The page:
50g harusame (“glass” noodles, reconstitute in water before putting into the pot),
8 cups (1600ml) kombudashi*, 1 cup (200ml) ponzu sauce*

*Ready-made kombudashi and ponzu are sold at most food stores. If you would like to make these yourself, instructions are provided below.

[Kombudashi] Wipe off the surface of the kelp (10g) with a damp cloth, and put it into 8 cups (1600ml) water in a donabe pot, and heat at medium heat until just before boiling, then remove the kelp.
[Ponzu sauce] 1/2 cup (100ml) shoyu (soy sauce), 1/4 cup (50ml) komezu (rice vinegar), 1/4 cup (50ml) citrus juice (daidai/bitter orange, lemon or yuzu)

【Preparation】
1. Boil kombudashi in a donabe pot on medium heat.
2. Add the chicken pieces, and boil for about 15 minutes, skimming off the floating residue carefully. Then add the rest of the ingredients and continue boiling until done.
3. Serve with ponzu sauce.

KITA Miyuki

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Let's start 2015 with karuta!

In our previous issue* (Oct./Nov. 2014), we introduced the card game karuta which has been in Japan from long ago. There are various types of karuta games, but the most famous one is Hyakunin Isshu Karuta, which uses waka (classic Japanese poems) from Ogura Hyakunin Isshu. In this issue, we will show the world of waka from Ogura Hyakunin Isshu.

[Poem]
Amanohara, furisake mireba, kasuga naru, mikasa no yama ni, ideshi tsuki kamo
[Poet] Abe no Nakamaro
[Meaning]
I look up into the sky and I find the beautiful moon. Is that the same moon that rose above Mt. Mikasa in Kasuga, my hometown? (That moon carries me back to my hometown.)

The poet in this waka, Abe no Nakamaro, studied abroad in China. He became a government official and lived in foreign countries for a long time. What was he thinking when gazing at the moon? He was abroad in a place that has a different culture, but he looked at the same moon as in Japan. He may have thought about the difficulties of living abroad or his family in Japan. If you get more information about each poet's background, you can comprehend the meaning of their waka better.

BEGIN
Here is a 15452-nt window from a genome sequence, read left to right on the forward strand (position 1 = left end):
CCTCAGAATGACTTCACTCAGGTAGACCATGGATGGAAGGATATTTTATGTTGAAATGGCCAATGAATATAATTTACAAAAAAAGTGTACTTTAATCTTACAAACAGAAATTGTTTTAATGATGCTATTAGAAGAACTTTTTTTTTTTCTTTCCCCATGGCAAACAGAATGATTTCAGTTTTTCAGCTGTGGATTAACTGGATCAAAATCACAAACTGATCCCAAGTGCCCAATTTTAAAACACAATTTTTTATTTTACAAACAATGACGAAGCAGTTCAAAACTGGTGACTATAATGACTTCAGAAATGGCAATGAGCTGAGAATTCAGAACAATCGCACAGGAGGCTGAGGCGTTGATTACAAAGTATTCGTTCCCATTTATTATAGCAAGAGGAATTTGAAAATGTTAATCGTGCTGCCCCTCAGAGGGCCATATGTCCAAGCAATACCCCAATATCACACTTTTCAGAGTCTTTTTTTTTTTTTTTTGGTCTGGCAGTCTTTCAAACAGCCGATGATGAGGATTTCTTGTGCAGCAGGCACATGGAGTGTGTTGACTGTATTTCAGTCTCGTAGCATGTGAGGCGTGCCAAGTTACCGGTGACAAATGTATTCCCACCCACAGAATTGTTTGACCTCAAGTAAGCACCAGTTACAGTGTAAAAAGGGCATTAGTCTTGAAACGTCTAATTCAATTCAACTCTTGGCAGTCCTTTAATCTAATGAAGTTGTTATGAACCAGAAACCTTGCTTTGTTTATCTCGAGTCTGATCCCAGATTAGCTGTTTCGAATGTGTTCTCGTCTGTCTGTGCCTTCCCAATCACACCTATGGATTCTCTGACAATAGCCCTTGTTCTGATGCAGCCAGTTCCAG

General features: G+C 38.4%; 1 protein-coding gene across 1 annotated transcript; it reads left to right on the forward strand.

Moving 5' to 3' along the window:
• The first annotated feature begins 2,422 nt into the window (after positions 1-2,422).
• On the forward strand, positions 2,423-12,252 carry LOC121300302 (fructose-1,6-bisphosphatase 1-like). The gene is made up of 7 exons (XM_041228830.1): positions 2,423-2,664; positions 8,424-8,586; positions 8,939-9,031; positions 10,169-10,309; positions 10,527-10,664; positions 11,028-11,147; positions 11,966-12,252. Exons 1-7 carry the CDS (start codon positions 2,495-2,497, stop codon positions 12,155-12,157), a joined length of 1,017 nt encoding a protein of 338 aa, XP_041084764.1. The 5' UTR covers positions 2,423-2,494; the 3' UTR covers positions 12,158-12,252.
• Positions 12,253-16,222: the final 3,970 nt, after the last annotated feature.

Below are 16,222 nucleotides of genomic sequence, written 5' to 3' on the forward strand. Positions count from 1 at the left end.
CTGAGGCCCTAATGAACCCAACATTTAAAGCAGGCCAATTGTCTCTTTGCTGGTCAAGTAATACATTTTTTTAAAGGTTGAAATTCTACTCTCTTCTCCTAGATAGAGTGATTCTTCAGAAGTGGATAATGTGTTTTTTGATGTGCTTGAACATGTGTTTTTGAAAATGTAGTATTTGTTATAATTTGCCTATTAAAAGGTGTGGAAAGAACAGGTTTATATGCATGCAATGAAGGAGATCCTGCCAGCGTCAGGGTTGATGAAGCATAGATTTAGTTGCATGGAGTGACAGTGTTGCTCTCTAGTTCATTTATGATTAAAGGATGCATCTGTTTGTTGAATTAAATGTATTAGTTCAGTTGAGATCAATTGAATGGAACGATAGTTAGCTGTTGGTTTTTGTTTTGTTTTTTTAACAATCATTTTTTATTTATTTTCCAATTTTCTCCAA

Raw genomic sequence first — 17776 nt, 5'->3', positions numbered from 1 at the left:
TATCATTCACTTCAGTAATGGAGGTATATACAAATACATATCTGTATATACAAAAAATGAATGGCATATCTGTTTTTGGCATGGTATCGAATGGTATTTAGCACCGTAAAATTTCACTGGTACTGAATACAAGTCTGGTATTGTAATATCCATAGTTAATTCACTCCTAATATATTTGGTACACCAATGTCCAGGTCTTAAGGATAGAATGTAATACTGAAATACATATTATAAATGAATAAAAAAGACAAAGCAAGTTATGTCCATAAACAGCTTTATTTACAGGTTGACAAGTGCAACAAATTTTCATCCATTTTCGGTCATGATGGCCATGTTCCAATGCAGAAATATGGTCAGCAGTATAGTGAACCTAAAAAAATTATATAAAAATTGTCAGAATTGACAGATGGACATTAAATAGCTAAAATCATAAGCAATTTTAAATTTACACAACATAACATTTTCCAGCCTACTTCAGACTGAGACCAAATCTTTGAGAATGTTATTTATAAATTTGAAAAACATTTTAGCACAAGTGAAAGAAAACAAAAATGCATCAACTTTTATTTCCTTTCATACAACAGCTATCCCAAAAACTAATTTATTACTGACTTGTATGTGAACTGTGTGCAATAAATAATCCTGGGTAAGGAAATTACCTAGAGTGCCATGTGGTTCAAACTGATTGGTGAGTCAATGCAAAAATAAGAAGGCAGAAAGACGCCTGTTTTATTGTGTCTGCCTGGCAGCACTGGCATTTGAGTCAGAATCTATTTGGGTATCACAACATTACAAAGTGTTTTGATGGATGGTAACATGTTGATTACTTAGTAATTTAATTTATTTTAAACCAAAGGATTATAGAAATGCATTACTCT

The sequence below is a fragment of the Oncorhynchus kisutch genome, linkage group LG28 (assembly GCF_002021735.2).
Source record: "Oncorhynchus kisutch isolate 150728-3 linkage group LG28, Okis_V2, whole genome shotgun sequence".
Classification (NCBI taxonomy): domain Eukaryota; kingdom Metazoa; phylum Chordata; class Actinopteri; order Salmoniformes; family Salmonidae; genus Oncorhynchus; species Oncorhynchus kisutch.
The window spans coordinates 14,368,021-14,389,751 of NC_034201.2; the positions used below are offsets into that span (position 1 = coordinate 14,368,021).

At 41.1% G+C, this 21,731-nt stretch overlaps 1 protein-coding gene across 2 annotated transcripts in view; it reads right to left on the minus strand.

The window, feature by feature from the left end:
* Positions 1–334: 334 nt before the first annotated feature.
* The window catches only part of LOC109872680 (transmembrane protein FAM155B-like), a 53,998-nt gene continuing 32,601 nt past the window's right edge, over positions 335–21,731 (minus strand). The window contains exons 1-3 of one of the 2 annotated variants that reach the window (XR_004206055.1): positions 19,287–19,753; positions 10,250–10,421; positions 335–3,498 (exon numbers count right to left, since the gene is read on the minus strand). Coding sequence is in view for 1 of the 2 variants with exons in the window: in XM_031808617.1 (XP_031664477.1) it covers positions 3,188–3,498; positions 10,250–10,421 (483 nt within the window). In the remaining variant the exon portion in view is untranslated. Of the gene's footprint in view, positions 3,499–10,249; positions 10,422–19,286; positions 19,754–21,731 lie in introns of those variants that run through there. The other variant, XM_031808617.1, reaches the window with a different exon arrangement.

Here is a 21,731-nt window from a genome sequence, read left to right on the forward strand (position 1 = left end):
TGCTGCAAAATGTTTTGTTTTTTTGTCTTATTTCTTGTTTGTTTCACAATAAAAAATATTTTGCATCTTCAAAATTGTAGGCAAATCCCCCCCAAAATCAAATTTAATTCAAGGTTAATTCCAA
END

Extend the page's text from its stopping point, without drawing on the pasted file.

[Poem]
Ooeyama, ikuno no michi no, too kereba, mada fumi mo mizu, amanohashidate
[Poet] Koshikibu no Naishi
[Meaning]
Because it's a long way to Amanohashidate via Ooeyama and Ikuno, I didn't visit my mother who lives near Amanohashidate. I didn't receive a letter from her either.

The mother of the author of this poem was a well-known poet, so there was a rumor that all of her waka were actually composed by her mother. Once, when Koshikibu no Naishi attended an utakai (poet's gathering, where each composes a waka in order), another attendee asked her sarcastically, "Did you get a letter in which your mother wrote a waka for you? (Will you read your mother's waka as your own?)" So she composed this waka (Ooeyama...) immediately, as a direct answer: "I didn't get a letter from my mother (I can compose waka like this by myself.)"

In this waka, she showed her skillfulness by using some homonyms (e.g. fumi has two meanings: "a letter" and "to visit") and in including the names of 3 places (Ooeyama, Ikuno and Amanohashidate). She refuted the rumor and proved she was also a good poet. By the way, her mother was Izumi Shikibu, and the poet who made a sarcastic remark was Gonchunagon Sadayori; the waka they have composed were also selected for the Ogura Hyakunin Isshu.

Because these waka were written in archaic Japanese, they are not easy to understand. But waka has been really popular in Japan and it has a rich culture. Above all, we can know many things which the people hundreds of years ago thought and felt; I think that this is the most interesting aspect of waka. In the New Year season, the Japanese Karuta House holds a Karuta Hajime Shiki (Ceremony of the first karuta play of the new year) at Yasaka Jinja shrine. Why not go and see some elegant Japanese entertainment from an ancient time?

Karuta Hajime Shiki (Ceremony of the first karuta play of the new year)

Day & time: Saturday, January 3, 2015, 1:00 p.m.
Location: Yasaka Jinja shrine http://www.yasaka-jinja.or.jp/en/event.html

OKAMOTO Yuko

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Let's visit Ebessan!

From January 8 through 12, the Ebisutaisai (Ebisu Grand Festival) will be held at Kyoto Ebisu Jinja; the Tokaebisu Festival on January 10 is commonly called Hatsuebisu (first ebisu).